The sound honestly, was a let down. There wasn’t anything special about it, and it made me feel a bit underwhelmed when I checked out the TV’s speakers, without the Q80/Q90 soundbar. When I asked why, they didn’t have much of an explanation, so I kept that in mind.
It’s not that the sound was bad, but I guess showing me what it sounded like with the Soundbar let my expectations get too high. The sound quality is okay, not enough to fill a room by itself, but I will say that even on the highest 100 volume setting, the sound wasn’t unpleasant, or shrilly. However, Samsung has implemented features to bolster the sound experience on the TV.
We talk more about these features in the ‘Smartness’ section of the review, but the gist is that sound isn’t that great on the Q900R without the accompanying sound bar. But there are inbuilt solutions that make sound more clear, audible, crisp sound, more about that below.
Lifestyle; The No Gap Wall Mount And One Invisible Connection
Samsung aren’t only selling a great display. They’re also trying to make these lineup of TV’s a lifestyle choice. Effectively, they want their Smart TV’s to be the Hub of everything connected within the home. You can connect your smart devices, and basically use it as you please. There are several modes and reasons why they’re appealing to the ‘lifestyle’ segment. The first is of course, the ‘No Gap Wall Mount’ a self explanatory device that keeps your TV seamless against the wall.
With such an expensive purchase, the TV should do more than be a TV, which clearly the Q900R lives up to be. The series is in a word, minimalist. And that’s what can attract people to the Q900R lineup. For instance Samsung put well thought engineering into the wall mount, the No Gap Wall Mount fixes the TV on the wall, and there’s essentially no gap between the wall and the TV. So where do the cables go? Three words, One Invisible Connection.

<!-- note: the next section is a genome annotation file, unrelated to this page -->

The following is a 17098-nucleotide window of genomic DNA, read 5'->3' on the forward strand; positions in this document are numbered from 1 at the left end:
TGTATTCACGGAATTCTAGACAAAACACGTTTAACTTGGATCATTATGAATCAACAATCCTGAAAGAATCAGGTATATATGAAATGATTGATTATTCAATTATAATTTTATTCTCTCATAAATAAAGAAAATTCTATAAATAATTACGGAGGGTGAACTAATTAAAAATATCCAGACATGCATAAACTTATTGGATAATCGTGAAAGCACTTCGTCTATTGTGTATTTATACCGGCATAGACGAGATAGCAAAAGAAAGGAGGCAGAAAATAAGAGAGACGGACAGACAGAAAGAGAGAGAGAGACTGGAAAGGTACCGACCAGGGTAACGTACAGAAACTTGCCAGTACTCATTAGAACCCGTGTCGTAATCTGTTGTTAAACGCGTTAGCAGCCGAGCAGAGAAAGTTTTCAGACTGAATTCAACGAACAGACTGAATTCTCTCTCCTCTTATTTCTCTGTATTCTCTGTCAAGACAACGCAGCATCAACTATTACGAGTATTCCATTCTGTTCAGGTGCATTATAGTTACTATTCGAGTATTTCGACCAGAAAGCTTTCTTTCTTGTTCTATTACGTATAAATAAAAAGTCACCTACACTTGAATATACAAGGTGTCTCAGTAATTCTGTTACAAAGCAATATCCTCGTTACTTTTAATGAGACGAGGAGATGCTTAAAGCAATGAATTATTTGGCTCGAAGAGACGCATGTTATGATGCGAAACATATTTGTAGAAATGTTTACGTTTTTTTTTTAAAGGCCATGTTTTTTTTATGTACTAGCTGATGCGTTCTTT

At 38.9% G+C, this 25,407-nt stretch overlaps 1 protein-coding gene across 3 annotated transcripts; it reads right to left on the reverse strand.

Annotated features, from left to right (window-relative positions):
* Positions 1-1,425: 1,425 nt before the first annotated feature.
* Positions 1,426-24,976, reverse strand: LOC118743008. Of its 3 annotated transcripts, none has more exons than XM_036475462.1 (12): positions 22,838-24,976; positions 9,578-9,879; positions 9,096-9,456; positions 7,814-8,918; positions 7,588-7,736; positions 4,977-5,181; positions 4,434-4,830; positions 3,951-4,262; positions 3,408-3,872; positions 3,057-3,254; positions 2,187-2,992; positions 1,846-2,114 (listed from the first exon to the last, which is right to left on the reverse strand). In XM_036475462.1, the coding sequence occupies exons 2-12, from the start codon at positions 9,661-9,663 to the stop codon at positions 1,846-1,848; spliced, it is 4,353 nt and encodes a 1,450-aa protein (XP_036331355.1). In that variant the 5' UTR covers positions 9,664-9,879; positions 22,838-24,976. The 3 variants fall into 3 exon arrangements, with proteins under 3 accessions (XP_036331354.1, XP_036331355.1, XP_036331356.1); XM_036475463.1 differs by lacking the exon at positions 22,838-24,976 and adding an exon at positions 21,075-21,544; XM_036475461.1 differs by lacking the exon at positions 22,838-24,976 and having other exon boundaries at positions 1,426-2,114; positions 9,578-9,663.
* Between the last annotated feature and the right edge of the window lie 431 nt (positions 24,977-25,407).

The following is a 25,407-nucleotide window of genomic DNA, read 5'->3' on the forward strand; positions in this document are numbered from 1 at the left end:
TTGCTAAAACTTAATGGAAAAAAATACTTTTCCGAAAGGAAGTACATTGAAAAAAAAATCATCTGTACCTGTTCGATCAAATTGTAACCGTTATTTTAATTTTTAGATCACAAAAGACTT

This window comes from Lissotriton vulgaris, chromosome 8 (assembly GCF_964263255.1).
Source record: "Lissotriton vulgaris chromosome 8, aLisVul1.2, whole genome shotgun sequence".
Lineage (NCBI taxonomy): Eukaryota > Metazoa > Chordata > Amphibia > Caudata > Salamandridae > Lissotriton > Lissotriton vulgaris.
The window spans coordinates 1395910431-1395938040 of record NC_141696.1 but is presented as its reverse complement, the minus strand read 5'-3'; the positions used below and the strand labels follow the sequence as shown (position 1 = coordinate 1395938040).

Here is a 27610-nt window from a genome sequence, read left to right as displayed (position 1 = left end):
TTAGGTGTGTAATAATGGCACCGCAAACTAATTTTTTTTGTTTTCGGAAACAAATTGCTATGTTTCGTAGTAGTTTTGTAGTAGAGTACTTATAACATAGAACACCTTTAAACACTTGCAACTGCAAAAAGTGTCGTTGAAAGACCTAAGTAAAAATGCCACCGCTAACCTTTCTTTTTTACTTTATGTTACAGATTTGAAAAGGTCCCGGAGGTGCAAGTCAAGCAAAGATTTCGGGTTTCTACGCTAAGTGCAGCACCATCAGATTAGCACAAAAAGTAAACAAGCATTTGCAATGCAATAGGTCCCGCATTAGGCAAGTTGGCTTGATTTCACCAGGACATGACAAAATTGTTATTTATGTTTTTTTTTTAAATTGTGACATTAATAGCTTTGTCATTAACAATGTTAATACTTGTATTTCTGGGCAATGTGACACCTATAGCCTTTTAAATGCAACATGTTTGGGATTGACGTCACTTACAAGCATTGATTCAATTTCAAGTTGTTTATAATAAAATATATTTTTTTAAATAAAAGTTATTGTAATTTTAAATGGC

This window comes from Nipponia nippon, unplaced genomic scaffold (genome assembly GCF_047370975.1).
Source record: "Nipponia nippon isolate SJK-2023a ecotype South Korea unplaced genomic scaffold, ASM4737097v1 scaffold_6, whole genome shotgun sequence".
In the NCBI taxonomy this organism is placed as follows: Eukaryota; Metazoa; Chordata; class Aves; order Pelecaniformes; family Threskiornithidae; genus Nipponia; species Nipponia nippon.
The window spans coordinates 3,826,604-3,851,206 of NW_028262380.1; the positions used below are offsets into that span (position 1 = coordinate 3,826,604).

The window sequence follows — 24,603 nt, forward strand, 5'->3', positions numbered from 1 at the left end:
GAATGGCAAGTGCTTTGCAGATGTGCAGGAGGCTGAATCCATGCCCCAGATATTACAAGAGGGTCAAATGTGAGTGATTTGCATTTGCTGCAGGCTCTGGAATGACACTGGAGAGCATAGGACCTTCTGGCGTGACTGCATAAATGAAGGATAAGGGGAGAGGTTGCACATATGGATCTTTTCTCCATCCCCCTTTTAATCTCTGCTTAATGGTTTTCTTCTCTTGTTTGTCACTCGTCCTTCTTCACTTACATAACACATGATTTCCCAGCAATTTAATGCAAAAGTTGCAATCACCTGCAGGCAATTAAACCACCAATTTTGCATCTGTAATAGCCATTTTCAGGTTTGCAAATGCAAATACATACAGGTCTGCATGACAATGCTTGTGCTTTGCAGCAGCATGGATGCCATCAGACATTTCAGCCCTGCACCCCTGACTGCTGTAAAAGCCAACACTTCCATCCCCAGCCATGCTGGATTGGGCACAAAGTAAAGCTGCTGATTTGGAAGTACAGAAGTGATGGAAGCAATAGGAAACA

The One invisible connection is basically Samsung’s way of making the TV more accessible, and easier to manage. There’s only one wire actually connected to the display, and the rest of the ports are on this box. It makes it easier to handle, you don’t have to blindly search around the back to put in that HDMI, and it also reduces the heat that the TV emits.
The console acts as the brain of the two, so you can think of it as the TV as the monitor, while the One Invisible Connection is the console from where you control basically everything.
Being that this is the command centre, and without it the TV would be useless, I asked how much it would be to replace it. They had no straight answer, and said it depends on the service charges for repairing, or replacing the unit. Considering that this thing costs at least RM 59,999, you’ll have to take real extra care of this little box too. Otherwise, it’s pretty useful. It has 4 HDMI 2.1 ports, 3 USB ports, optical output, Ethernet, and of course power output. The HDMI 2.1 is going to be the new standard, as it can support 8K at 60 frames a second, or even more.
Work of Art
There’s also Ambient Mode, which essentially turns your TV into something useful when it’s not in ‘use’. Ambient Mode is basically turning your TV into art, a clock, calendar, or just cycling through your pictures that you upload to the TV. The TV when displaying a work of art, it actually looks like the actual art piece. It doesn’t look like a TV showing off a picture of the art, but it’s as if the TV is canvas in itself.